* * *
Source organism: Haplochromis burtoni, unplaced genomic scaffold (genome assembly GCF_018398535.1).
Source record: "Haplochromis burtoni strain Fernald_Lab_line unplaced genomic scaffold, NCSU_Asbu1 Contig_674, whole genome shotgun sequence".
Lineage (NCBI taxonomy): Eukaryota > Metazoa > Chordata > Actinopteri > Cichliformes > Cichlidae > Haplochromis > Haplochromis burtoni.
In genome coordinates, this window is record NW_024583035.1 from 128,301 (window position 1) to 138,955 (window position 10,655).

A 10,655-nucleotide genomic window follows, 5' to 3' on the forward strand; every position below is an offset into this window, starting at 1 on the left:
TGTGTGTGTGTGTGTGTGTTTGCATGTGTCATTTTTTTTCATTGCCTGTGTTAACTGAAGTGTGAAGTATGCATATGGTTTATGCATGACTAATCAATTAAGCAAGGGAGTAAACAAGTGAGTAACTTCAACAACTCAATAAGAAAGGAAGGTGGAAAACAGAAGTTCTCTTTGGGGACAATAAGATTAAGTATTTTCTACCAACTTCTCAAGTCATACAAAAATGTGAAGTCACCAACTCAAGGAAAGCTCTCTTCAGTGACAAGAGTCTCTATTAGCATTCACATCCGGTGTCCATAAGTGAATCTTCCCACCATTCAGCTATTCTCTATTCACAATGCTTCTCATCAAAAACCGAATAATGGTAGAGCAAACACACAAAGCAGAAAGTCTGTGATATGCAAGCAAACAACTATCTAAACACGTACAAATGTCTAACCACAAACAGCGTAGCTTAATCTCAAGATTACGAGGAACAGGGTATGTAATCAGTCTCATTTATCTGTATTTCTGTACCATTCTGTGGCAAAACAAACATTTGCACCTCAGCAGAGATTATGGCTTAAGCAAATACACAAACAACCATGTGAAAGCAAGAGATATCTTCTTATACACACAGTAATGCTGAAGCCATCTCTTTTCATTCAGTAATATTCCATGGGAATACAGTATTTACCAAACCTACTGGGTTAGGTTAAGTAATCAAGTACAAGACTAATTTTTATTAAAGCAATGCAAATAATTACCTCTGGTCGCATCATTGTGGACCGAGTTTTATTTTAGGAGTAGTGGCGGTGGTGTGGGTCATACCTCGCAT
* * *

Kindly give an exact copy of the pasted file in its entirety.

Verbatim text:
Source organism: Haplochromis burtoni, unplaced genomic scaffold (genome assembly GCF_018398535.1).
Source record: "Haplochromis burtoni strain Fernald_Lab_line unplaced genomic scaffold, NCSU_Asbu1 Contig_674, whole genome shotgun sequence".
Lineage (NCBI taxonomy): Eukaryota > Metazoa > Chordata > Actinopteri > Cichliformes > Cichlidae > Haplochromis > Haplochromis burtoni.
In genome coordinates, this window is record NW_024583035.1 from 128,301 (window position 1) to 138,955 (window position 10,655).

A 10,655-nucleotide genomic window follows, 5' to 3' on the forward strand; every position below is an offset into this window, starting at 1 on the left:
TGTGTGTGTGTGTGTGTGTTTGCATGTGTCATTTTTTTTCATTGCCTGTGTTAACTGAAGTGTGAAGTATGCATATGGTTTATGCATGACTAATCAATTAAGCAAGGGAGTAAACAAGTGAGTAACTTCAACAACTCAATAAGAAAGGAAGGTGGAAAACAGAAGTTCTCTTTGGGGACAATAAGATTAAGTATTTTCTACCAACTTCTCAAGTCATACAAAAATGTGAAGTCACCAACTCAAGGAAAGCTCTCTTCAGTGACAAGAGTCTCTATTAGCATTCACATCCGGTGTCCATAAGTGAATCTTCCCACCATTCAGCTATTCTCTATTCACAATGCTTCTCATCAAAAACCGAATAATGGTAGAGCAAACACACAAAGCAGAAAGTCTGTGATATGCAAGCAAACAACTATCTAAACACGTACAAATGTCTAACCACAAACAGCGTAGCTTAATCTCAAGATTACGAGGAACAGGGTATGTAATCAGTCTCATTTATCTGTATTTCTGTACCATTCTGTGGCAAAACAAACATTTGCACCTCAGCAGAGATTATGGCTTAAGCAAATACACAAACAACCATGTGAAAGCAAGAGATATCTTCTTATACACACAGTAATGCTGAAGCCATCTCTTTTCATTCAGTAATATTCCATGGGAATACAGTATTTACCAAACCTACTGGGTTAGGTTAAGTAATCAAGTACAAGACTAATTTTTATTAAAGCAATGCAAATAATTACCTCTGGTCGCATCATTGTGGACCGAGTTTTATTTTAGGAGTAGTGGCGGTGGTGTGGGTCATACCTCGCAT